Six new schools across Perth given all clear from lead contamination

The site of Grandis Primary School. Photo: Martin Kennealey
The site of Grandis Primary School. Photo: Martin Kennealey

EDUCATION Minister Sue Ellery is looking at a smoother start to the new school year after six new schools were given the all clear from any lead contamination in water.

Welcoming students to the classroom for the first time are the following new schools; Coastal Lakes College in Lakelands, Grandis Primary School in Banksia Grove, Ridge View Secondary College in Baldivis, Aspiri Primary School in Piara Waters, Oakwood Primary School in Meadow Springs, Aveley North Primary School in Aveley and Southern Grove Primary School in Southern River.

This year is likely to be in stark contrast to the first day of the 2018 school year when bottled water was delivered to five new schools opening in Perth after elevated levels of lead were found in the tap water.

At the time Ms Ellery said she was ‘deeply disappointed’ the lead testing had not been implemented by Education and Building Management and Works in time to generate results by the start of the school year.

A Department spokeswoman said new schools, which are fitted with new plumbing fixtures, are water tested before they open for staff and students.

“The Department developed procedures for the flushing of drinking water taps, and water testing in new schools, in consultation with the Department of Finance’s Building Management and Works,” she said.

“The six newly built schools opening this year have all been cleared, with the water quality meeting national drinking water standards.”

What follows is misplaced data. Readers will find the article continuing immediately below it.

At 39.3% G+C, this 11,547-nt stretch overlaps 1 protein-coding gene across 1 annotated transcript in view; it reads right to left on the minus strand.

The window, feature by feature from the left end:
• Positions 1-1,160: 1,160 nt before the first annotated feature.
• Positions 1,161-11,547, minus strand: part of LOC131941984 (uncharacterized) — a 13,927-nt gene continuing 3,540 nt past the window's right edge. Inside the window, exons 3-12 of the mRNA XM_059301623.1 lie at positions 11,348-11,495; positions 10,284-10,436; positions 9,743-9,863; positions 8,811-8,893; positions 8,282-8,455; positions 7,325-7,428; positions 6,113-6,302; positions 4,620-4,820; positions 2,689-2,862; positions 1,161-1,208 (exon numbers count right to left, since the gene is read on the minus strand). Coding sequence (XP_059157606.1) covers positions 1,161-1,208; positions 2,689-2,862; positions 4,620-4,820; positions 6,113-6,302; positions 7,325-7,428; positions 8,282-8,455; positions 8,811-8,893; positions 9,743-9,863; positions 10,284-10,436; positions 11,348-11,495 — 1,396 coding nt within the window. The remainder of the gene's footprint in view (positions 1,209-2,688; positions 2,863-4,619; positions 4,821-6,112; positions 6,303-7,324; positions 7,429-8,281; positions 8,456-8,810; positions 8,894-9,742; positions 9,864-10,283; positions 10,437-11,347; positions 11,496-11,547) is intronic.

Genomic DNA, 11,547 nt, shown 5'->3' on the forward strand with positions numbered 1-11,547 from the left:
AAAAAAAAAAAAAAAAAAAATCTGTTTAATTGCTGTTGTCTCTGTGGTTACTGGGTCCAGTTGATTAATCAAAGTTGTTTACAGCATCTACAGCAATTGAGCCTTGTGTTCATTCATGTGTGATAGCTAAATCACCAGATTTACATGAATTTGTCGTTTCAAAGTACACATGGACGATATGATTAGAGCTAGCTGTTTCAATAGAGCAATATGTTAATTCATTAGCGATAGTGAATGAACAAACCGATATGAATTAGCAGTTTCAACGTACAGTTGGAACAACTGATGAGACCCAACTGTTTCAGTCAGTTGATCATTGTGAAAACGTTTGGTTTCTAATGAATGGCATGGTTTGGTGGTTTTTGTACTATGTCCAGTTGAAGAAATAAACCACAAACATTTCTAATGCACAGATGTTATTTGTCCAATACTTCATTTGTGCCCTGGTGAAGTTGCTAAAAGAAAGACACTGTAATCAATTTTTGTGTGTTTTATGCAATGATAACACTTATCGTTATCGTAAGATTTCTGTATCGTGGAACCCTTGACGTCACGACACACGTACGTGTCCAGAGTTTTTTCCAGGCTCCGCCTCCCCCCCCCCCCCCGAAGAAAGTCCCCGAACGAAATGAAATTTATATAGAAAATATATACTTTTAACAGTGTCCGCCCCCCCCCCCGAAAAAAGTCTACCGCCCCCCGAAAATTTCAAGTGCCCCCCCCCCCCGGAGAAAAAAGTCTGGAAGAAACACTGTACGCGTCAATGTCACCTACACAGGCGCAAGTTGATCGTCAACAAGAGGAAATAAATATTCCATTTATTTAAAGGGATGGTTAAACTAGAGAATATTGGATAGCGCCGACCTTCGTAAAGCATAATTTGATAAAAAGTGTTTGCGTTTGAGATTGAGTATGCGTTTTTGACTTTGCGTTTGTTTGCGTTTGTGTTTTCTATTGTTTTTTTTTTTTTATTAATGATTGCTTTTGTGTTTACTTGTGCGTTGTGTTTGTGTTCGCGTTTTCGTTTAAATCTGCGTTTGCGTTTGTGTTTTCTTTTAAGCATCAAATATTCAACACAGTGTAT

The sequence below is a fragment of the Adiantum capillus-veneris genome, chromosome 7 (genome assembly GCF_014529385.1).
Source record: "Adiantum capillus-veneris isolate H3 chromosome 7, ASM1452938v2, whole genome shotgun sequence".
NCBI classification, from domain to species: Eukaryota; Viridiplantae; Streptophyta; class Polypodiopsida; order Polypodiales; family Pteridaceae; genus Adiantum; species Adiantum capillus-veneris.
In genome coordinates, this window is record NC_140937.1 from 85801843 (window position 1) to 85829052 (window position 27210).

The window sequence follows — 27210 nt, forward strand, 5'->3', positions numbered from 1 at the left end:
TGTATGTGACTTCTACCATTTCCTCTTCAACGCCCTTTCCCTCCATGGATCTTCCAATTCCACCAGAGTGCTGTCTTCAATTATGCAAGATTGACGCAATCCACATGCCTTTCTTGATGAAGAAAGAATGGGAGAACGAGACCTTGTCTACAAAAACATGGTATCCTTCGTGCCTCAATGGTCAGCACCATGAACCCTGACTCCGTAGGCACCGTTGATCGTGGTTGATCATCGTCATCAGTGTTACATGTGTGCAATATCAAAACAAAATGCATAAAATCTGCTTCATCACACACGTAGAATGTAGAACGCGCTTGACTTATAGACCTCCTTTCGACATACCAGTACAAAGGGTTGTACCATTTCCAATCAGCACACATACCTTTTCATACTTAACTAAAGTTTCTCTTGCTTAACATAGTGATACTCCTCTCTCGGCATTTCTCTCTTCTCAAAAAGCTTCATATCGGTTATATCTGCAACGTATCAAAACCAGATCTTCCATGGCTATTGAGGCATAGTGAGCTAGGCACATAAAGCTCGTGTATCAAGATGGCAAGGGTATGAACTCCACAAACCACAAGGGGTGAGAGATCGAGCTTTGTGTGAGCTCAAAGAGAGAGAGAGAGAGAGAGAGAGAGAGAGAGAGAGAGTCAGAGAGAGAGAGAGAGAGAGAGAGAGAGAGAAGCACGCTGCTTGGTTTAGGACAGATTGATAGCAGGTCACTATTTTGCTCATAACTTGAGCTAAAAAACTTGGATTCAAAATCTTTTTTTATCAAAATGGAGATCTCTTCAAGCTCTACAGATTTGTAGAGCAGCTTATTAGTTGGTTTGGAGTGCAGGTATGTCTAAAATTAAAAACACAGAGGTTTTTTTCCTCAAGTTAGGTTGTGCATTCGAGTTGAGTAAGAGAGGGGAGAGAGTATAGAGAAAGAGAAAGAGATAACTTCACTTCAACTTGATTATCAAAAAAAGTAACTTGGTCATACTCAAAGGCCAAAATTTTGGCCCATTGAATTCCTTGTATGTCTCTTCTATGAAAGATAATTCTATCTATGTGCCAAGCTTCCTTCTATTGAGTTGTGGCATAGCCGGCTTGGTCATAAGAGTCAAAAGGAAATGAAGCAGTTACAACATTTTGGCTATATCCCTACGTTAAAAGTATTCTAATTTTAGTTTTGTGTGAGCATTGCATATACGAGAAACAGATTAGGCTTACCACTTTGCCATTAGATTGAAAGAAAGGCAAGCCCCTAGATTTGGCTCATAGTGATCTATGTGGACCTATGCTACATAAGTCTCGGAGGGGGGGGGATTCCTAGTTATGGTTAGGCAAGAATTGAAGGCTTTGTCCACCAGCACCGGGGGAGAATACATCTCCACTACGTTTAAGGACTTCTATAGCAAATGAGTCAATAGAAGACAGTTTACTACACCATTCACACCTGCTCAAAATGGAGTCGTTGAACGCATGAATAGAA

Meanwhile all schools will need to flush all drinking water taps and fountains for at least three minutes on February 1 to ensure any possible contaminants that may have accumulated over the summer holidays are removed from the pipes before students return on February 4.

Meanwhile a nationally-agreed sampling protocol for testing water to mitigate the risk of lead contamination in schools, supported by the WA Education Department, has yet to be finalised.

Last year the Federal Department of Health said it was working with states and territories to mitigate the risk of lead contamination in schools stemming from plumbing products.

The protocol was expected to be available prior to the start of the 2019 school year

Meanwhile the Education Department has confirmed that all regional schools on the list to have ember screens installed are completed and all metro schools will be completed by the end of January.

The confirmation follows news in November that nearly 90 per cent of schools designated as bush fire prone had not had extra preventative measures installed to reduce the risk of a fire spreading inside a school.

The screens were a recommendation of the Keelty report into the Roleystone-Kelmscott fire in 2011 that destroyed 71 homes.